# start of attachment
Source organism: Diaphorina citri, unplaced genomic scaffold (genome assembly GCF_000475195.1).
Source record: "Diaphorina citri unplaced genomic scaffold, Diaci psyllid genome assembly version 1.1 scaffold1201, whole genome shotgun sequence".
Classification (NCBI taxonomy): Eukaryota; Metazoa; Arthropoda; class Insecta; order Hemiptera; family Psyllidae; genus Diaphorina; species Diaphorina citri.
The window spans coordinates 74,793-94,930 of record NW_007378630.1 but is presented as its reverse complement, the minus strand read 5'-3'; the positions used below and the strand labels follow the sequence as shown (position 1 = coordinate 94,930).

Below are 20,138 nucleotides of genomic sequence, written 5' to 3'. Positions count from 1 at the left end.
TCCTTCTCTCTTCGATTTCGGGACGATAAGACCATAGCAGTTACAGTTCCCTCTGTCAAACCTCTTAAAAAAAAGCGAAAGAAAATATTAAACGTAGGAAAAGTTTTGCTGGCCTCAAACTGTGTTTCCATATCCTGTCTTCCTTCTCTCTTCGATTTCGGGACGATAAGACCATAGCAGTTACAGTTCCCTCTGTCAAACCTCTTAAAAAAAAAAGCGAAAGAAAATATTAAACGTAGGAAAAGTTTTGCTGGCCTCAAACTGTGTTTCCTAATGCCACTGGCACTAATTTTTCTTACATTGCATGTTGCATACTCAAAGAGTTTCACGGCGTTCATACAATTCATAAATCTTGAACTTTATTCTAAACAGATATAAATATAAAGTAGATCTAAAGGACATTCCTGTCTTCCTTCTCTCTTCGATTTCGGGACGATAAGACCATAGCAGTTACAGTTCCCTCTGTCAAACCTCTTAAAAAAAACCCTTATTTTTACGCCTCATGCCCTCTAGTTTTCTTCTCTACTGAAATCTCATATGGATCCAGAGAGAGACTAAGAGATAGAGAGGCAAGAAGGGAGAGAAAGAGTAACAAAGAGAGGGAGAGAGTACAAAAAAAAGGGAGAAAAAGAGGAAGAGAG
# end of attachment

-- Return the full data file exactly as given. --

Source organism: Diaphorina citri, unplaced genomic scaffold (genome assembly GCF_000475195.1).
Source record: "Diaphorina citri unplaced genomic scaffold, Diaci psyllid genome assembly version 1.1 scaffold1201, whole genome shotgun sequence".
Classification (NCBI taxonomy): Eukaryota; Metazoa; Arthropoda; class Insecta; order Hemiptera; family Psyllidae; genus Diaphorina; species Diaphorina citri.
The window spans coordinates 74,793-94,930 of record NW_007378630.1 but is presented as its reverse complement, the minus strand read 5'-3'; the positions used below and the strand labels follow the sequence as shown (position 1 = coordinate 94,930).

Below are 20,138 nucleotides of genomic sequence, written 5' to 3'. Positions count from 1 at the left end.
TCCTTCTCTCTTCGATTTCGGGACGATAAGACCATAGCAGTTACAGTTCCCTCTGTCAAACCTCTTAAAAAAAAGCGAAAGAAAATATTAAACGTAGGAAAAGTTTTGCTGGCCTCAAACTGTGTTTCCATATCCTGTCTTCCTTCTCTCTTCGATTTCGGGACGATAAGACCATAGCAGTTACAGTTCCCTCTGTCAAACCTCTTAAAAAAAAAAGCGAAAGAAAATATTAAACGTAGGAAAAGTTTTGCTGGCCTCAAACTGTGTTTCCTAATGCCACTGGCACTAATTTTTCTTACATTGCATGTTGCATACTCAAAGAGTTTCACGGCGTTCATACAATTCATAAATCTTGAACTTTATTCTAAACAGATATAAATATAAAGTAGATCTAAAGGACATTCCTGTCTTCCTTCTCTCTTCGATTTCGGGACGATAAGACCATAGCAGTTACAGTTCCCTCTGTCAAACCTCTTAAAAAAAACCCTTATTTTTACGCCTCATGCCCTCTAGTTTTCTTCTCTACTGAAATCTCATATGGATCCAGAGAGAGACTAAGAGATAGAGAGGCAAGAAGGGAGAGAAAGAGTAACAAAGAGAGGGAGAGAGTACAAAAAAAAGGGAGAAAAAGAGGAAGAGAG